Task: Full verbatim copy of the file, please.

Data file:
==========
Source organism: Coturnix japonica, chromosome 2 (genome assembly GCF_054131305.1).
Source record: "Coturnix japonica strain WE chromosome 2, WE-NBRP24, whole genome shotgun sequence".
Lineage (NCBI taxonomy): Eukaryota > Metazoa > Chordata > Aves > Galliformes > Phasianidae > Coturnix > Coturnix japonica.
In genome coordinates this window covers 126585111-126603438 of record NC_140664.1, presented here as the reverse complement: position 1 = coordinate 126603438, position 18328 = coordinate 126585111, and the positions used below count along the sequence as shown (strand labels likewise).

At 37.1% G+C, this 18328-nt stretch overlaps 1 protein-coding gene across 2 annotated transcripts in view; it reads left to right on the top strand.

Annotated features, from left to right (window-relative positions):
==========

Source organism: Coturnix japonica, chromosome 2 (genome assembly GCF_054131305.1).
Source record: "Coturnix japonica strain WE chromosome 2, WE-NBRP24, whole genome shotgun sequence".
Lineage (NCBI taxonomy): Eukaryota > Metazoa > Chordata > Aves > Galliformes > Phasianidae > Coturnix > Coturnix japonica.
In genome coordinates this window covers 126585111-126603438 of record NC_140664.1, presented here as the reverse complement: position 1 = coordinate 126603438, position 18328 = coordinate 126585111, and the positions used below count along the sequence as shown (strand labels likewise).

At 37.1% G+C, this 18328-nt stretch overlaps 1 protein-coding gene across 2 annotated transcripts in view; it reads left to right on the top strand.

Annotated features, from left to right (window-relative positions):